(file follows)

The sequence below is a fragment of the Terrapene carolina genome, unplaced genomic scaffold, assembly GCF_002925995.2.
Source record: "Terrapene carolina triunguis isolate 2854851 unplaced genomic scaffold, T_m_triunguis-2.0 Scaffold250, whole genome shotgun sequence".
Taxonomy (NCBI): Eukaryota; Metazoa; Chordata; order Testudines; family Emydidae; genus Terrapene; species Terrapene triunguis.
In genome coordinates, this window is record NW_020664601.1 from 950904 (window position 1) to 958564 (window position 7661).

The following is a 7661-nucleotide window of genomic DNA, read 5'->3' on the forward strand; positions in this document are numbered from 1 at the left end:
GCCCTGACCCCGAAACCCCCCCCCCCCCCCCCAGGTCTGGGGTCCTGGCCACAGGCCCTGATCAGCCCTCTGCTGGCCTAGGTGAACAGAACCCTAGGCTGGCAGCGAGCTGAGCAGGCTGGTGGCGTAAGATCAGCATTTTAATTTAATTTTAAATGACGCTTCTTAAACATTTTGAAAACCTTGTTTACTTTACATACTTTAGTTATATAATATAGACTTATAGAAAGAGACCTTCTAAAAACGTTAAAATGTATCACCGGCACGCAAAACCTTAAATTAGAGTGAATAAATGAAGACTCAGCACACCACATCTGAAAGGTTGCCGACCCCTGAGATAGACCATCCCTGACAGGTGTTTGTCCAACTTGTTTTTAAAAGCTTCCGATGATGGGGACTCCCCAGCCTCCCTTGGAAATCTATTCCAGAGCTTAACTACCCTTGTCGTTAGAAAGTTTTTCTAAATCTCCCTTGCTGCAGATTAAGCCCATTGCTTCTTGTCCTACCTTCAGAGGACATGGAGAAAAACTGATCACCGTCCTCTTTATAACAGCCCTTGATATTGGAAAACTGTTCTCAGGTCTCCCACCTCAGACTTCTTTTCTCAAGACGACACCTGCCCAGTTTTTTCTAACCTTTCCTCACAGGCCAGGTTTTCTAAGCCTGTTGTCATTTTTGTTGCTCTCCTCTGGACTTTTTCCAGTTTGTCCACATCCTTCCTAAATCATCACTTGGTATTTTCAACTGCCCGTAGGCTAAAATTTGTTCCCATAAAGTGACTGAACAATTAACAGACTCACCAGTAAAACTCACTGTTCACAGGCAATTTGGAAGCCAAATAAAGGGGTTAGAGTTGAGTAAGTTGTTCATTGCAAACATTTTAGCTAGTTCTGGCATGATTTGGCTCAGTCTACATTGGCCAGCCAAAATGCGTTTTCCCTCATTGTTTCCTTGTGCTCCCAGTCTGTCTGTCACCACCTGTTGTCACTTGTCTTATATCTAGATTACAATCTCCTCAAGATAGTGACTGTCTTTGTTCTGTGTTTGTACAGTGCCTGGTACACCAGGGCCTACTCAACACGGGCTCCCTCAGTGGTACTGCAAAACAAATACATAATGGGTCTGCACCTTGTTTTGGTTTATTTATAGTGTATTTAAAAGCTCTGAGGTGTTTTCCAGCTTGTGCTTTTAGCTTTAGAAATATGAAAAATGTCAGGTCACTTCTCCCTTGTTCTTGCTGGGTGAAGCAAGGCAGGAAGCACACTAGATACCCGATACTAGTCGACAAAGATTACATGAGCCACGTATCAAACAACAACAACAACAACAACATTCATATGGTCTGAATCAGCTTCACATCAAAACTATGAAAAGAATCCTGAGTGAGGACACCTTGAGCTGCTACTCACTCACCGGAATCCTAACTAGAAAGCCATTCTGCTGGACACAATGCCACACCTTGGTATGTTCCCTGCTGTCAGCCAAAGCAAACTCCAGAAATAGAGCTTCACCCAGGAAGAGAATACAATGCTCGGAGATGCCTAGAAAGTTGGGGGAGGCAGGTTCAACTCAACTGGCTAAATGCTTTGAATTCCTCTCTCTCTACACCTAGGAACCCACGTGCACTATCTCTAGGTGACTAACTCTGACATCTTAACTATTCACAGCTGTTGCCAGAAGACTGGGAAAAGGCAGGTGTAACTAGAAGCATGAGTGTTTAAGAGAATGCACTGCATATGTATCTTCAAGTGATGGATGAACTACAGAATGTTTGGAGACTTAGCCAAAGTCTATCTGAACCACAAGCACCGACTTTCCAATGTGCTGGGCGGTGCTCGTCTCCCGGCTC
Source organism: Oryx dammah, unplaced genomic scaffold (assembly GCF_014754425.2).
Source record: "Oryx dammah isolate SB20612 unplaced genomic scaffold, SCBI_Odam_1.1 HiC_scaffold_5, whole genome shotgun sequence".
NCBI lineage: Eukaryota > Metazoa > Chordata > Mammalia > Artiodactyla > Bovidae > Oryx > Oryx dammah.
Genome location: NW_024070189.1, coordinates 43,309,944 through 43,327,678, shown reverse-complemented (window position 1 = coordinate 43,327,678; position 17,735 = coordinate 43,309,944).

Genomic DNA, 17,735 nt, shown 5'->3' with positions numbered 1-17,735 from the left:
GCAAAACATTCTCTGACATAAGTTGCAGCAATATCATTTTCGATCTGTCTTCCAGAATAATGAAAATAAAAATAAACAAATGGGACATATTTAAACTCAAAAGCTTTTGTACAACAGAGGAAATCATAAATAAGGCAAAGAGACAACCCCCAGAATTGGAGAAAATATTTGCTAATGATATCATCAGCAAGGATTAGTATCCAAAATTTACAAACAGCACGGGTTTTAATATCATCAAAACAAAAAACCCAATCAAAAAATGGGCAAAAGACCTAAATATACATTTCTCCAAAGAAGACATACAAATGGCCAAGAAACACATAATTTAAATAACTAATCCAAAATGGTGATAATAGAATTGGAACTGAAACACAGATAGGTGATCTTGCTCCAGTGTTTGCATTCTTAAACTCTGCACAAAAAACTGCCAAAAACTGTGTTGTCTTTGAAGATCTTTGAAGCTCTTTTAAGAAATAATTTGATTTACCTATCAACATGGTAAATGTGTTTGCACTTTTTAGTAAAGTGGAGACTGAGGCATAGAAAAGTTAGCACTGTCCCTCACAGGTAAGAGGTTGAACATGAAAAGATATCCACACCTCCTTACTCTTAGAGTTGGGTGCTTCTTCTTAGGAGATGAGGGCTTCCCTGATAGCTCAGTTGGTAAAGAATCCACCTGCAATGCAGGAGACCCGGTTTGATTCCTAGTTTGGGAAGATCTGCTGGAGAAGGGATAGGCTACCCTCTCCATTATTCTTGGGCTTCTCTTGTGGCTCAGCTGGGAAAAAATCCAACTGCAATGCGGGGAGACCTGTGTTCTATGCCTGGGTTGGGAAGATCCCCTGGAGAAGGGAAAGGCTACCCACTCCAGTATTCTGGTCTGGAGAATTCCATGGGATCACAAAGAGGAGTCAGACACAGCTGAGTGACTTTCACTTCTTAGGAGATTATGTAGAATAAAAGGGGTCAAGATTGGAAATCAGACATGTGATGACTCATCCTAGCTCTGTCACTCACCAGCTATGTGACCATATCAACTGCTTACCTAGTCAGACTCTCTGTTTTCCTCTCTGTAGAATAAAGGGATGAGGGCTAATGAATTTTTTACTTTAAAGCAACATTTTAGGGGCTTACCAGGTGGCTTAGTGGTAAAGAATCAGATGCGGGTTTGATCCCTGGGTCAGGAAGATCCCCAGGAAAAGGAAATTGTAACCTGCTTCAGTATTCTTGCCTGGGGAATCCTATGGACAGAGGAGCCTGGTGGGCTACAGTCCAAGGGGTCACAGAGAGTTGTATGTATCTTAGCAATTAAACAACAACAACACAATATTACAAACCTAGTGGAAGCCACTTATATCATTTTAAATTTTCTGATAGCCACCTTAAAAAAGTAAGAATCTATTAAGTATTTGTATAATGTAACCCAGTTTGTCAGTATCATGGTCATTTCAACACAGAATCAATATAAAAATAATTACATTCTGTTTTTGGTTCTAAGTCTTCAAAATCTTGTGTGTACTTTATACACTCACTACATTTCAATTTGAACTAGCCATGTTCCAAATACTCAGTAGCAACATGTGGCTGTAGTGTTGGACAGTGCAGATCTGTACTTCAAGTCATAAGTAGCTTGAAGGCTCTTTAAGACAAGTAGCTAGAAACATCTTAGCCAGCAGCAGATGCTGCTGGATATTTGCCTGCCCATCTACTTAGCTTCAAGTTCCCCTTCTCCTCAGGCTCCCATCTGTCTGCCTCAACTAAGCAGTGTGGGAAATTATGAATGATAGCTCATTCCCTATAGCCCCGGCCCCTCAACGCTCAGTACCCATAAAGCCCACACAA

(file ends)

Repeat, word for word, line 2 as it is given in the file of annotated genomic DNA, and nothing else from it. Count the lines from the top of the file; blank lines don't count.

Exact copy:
Source record: "Terrapene carolina triunguis isolate 2854851 unplaced genomic scaffold, T_m_triunguis-2.0 Scaffold250, whole genome shotgun sequence".